Teetherings very interesting and informed input aside, if most manual labour was taken care of-
How many customer service folks etc do we really need?  Some people will just never be therapists and whatnot. So a HUGE portion of the population is going to need to be supported. I really dont think we can find productive work for everyone,but I do think its worth having a huge pool of humans with opportunities made available to them and see where it does take us. Some of those idle hands will come up with game changing shit!
But most wont, and we cant know who is who until they are dead.
Look what having a mostly idle class in Egypt and Greece was able to achieve.
The bored and educated are our greatest resource in my opinion.

Offline teethering

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Wouldnt most peoples work just be worthless?

Are we feeling misanthropic today?
Thats a genuine question.
Teetherings very interesting and informed input aside, if most manual labour was taken care of-
How many customer service folks etc do we really need?  Some people will just never be therapists and whatnot. So a HUGE portion of the population is going to need to be supported. I really dont think we can find productive work for everyone,but I do think its worth having a huge pool of humans with opportunities made available to them and see where it does take us. Some of those idle hands will come up with game changing shit!
But most wont, and we cant know who is who until they are dead.
Look what having a mostly idle class in Egypt and Greece was able to achieve.
The bored and educated are our greatest resource in my opinion.

On the question of "some people will just never be therapists" I feel like we're suffering a bit from a lack of imagination.  Now sure, to a large extent my belief is based in faith in capitalism as a framework, but I have reasons.  We saw that the industrial revolution which through productivity destroyed lots of jobs ended up freeing up resources to do other things, things that we found valuable enough to pay money for.  Ok, we needs lots of doctors and not every factory worker will become a doctor obviously.  But lots can become a nurse.  Or a landscaper.  Or a dog groomer.  Or a maid.  These aren't the most inspiring jobs in the world, but the thing to realize is this, automation and robotics create wealth by improving productivity.  The jobs that are left are things that people would rather have a person do, because we want the human touch or where automating is very complicated but doing manually is very simple.  Those jobs can be shitty jobs now, because the relative value difference between dog grooming and working in a factory reflects the relative supply and demand in those labour markets.  But as people get wealthier because of automation you may find that more of them want to spend their disposable income on grooming their pets, increasing demand for dog groomers, making that a better paying job.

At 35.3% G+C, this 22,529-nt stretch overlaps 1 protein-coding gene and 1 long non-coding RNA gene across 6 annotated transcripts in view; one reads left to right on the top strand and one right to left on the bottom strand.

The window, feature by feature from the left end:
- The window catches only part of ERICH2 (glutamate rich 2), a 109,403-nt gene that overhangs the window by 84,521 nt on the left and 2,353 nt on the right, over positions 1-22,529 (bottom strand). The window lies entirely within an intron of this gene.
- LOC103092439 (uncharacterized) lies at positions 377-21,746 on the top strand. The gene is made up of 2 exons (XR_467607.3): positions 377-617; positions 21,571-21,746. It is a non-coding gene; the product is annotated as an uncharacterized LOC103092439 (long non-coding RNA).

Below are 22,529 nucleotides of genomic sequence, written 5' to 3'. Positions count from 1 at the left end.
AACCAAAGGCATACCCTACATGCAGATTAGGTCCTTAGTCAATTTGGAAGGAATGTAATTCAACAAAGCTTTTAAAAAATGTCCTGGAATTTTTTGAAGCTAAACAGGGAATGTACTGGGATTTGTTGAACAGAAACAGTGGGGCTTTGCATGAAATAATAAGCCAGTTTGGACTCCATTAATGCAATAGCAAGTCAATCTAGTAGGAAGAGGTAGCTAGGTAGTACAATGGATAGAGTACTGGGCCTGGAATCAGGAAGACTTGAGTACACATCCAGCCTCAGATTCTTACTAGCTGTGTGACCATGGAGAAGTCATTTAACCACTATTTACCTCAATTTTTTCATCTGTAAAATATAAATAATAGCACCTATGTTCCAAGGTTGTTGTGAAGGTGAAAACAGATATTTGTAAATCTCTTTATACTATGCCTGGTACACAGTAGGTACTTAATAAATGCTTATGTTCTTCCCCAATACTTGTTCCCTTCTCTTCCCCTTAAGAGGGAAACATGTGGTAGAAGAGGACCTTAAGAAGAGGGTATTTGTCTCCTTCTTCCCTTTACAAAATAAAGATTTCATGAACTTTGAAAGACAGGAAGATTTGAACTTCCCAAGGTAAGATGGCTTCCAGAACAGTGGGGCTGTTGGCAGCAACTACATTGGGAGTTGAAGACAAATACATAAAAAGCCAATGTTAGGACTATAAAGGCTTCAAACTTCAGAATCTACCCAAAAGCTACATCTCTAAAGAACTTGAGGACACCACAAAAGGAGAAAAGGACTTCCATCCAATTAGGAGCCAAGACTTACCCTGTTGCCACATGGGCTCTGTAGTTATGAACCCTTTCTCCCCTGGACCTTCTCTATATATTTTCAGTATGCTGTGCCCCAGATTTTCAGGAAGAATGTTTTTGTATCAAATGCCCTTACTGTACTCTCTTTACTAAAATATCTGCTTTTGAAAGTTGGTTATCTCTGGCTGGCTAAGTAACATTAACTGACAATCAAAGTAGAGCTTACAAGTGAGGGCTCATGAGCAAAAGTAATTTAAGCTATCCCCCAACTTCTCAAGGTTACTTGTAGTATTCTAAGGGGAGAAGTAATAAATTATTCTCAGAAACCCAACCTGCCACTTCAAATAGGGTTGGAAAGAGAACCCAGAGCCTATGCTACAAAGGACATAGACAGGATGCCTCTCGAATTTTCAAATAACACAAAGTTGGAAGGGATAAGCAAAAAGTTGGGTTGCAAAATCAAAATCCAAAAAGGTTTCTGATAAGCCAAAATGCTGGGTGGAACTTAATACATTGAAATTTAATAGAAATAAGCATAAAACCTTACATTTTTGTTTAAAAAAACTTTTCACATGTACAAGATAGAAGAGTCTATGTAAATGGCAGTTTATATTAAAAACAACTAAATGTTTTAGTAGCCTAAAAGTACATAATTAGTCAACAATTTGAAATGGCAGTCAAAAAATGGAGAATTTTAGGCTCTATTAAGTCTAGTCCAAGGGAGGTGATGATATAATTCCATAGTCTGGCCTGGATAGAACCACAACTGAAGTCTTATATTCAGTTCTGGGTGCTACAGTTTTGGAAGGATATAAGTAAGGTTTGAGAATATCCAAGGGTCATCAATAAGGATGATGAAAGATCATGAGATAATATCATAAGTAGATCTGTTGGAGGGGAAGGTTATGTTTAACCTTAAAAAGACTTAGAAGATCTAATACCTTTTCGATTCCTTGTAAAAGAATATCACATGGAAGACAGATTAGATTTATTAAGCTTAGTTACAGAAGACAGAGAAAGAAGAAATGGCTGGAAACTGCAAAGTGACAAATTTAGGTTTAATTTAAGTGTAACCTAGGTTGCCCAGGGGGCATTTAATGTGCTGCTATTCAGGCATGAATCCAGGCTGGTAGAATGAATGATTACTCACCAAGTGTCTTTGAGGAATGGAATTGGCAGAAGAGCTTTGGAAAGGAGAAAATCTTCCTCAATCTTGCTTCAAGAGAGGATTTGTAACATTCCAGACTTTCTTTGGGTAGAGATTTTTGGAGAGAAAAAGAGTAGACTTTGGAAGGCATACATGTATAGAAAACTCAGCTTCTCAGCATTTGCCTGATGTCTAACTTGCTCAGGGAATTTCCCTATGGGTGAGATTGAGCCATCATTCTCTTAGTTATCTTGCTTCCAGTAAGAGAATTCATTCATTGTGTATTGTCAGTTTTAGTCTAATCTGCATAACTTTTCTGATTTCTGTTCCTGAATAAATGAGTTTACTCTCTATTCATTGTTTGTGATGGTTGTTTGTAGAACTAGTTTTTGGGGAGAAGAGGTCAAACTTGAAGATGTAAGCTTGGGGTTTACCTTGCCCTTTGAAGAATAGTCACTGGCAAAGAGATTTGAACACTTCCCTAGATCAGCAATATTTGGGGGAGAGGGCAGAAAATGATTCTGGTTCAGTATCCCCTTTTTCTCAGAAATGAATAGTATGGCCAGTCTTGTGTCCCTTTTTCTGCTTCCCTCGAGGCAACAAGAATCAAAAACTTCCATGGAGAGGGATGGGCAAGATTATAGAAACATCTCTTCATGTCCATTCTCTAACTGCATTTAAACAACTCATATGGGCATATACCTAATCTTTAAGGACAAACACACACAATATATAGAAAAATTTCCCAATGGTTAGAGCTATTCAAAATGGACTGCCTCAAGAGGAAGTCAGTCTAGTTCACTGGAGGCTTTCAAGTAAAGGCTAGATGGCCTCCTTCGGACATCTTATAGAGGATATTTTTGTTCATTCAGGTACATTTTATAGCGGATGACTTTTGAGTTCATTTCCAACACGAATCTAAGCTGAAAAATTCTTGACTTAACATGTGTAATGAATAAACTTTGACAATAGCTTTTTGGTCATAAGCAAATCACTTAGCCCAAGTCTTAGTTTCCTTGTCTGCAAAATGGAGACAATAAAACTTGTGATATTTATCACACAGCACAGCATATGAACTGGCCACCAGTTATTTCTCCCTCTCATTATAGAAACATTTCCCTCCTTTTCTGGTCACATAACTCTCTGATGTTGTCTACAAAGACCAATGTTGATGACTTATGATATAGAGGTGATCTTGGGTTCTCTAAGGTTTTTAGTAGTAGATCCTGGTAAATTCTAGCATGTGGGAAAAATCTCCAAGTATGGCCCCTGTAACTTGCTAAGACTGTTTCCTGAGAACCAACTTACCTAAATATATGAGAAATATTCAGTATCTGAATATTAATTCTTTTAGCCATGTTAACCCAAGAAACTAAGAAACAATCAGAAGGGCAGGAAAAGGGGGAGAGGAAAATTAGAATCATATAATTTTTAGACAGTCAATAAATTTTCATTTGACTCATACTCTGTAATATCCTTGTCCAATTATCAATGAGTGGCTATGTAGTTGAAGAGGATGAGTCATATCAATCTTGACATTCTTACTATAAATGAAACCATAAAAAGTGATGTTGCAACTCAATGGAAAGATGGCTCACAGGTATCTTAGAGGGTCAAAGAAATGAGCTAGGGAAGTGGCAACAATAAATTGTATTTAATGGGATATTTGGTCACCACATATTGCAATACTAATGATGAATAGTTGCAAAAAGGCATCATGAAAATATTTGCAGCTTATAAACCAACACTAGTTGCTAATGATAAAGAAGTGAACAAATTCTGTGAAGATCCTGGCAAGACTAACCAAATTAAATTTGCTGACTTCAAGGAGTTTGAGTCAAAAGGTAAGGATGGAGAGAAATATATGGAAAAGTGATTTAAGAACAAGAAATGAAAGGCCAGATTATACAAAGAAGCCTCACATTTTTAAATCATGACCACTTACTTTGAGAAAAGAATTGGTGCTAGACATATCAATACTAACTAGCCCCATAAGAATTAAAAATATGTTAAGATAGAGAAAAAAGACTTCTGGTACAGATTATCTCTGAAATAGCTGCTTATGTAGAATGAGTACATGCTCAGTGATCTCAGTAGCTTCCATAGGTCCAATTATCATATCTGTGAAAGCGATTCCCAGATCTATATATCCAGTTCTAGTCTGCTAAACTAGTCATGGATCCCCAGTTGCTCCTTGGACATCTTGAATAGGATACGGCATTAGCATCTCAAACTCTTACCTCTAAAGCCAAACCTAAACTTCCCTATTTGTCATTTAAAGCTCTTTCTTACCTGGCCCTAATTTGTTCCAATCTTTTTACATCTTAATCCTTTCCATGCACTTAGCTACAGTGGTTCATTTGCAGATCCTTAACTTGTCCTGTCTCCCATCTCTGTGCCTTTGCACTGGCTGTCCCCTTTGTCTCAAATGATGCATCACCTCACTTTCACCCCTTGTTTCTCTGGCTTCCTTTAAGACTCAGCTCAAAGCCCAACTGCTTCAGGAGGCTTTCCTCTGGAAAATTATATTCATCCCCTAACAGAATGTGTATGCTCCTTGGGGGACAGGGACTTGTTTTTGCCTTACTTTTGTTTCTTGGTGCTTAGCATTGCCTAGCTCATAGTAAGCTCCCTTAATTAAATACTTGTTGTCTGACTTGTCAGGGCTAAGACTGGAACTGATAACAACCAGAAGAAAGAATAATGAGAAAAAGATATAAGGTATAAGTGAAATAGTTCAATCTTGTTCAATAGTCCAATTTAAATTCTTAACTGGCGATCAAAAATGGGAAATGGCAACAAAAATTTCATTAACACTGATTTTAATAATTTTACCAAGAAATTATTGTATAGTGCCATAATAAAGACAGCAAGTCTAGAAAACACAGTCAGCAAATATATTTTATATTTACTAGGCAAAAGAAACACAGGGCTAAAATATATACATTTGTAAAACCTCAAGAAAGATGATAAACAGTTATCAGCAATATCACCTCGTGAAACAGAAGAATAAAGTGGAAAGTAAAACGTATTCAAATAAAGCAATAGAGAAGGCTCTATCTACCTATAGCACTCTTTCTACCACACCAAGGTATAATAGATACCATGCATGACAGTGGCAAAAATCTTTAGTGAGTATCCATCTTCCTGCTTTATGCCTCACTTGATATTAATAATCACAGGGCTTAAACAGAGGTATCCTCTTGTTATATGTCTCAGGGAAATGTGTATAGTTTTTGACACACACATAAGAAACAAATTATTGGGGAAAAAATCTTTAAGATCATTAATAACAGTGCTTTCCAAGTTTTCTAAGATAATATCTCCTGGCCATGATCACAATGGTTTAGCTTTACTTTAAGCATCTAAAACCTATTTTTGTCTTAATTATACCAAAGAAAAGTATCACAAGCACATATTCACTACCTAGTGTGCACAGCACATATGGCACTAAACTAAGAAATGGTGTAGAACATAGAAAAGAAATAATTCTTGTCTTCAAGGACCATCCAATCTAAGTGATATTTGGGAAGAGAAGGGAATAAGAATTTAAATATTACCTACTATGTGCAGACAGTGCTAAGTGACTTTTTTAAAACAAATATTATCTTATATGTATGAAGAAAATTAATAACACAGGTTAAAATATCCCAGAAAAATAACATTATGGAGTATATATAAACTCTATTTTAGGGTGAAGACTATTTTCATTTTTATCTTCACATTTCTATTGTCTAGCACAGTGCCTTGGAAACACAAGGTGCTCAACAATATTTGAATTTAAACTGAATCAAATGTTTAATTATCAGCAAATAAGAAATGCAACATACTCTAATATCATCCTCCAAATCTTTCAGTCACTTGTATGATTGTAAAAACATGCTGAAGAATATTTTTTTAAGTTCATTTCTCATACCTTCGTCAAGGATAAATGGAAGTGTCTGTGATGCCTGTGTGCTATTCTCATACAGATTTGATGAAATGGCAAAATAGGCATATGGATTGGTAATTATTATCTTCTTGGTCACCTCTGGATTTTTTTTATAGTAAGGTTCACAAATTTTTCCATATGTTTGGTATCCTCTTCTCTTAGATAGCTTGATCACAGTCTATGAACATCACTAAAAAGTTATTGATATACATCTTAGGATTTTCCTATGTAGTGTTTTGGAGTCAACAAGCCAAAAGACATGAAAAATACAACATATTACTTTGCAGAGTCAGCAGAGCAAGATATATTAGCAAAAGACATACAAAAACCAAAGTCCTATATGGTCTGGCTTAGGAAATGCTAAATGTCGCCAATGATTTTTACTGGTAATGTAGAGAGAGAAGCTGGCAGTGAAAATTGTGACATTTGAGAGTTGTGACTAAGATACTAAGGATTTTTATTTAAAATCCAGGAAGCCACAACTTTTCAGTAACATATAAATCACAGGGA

I caution against assuming that things extrapolate the way the short-term makes it look like they would.  The history of evolution of  economic activity basically tells us that predicting things beyond a few years is very very very difficult, but the fundamentals are that human labour is pretty amazingly versatile and productive, so it would be weird if we didn't find some way to utilize it.

Offline Harry Black

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I take your point. I was just extrapolating to a point whereby jobs deemed lower skill may not exist.
I do think there will always be work for people solving technically simple problems in creative ways.
I just also think we need to start creating a safety net for a condition where  mass unemployment may b a reality, even if its not likely to be the apocalyptic event one would think.

I do definitely take heart from the technological changes we have overcome in the past and we have a great batting average as a species, but I think that statistically our luck may run out at some point.
I dont think we will be there in our lifetimes.

As usual, Im an untrained individual spitballing so I have no interest in trying to debate you, thanks for pointing out the weaknesses in my post.
Im still not actively optimistic without a good welfare system, but I can accept that my gut feelings arent worth much.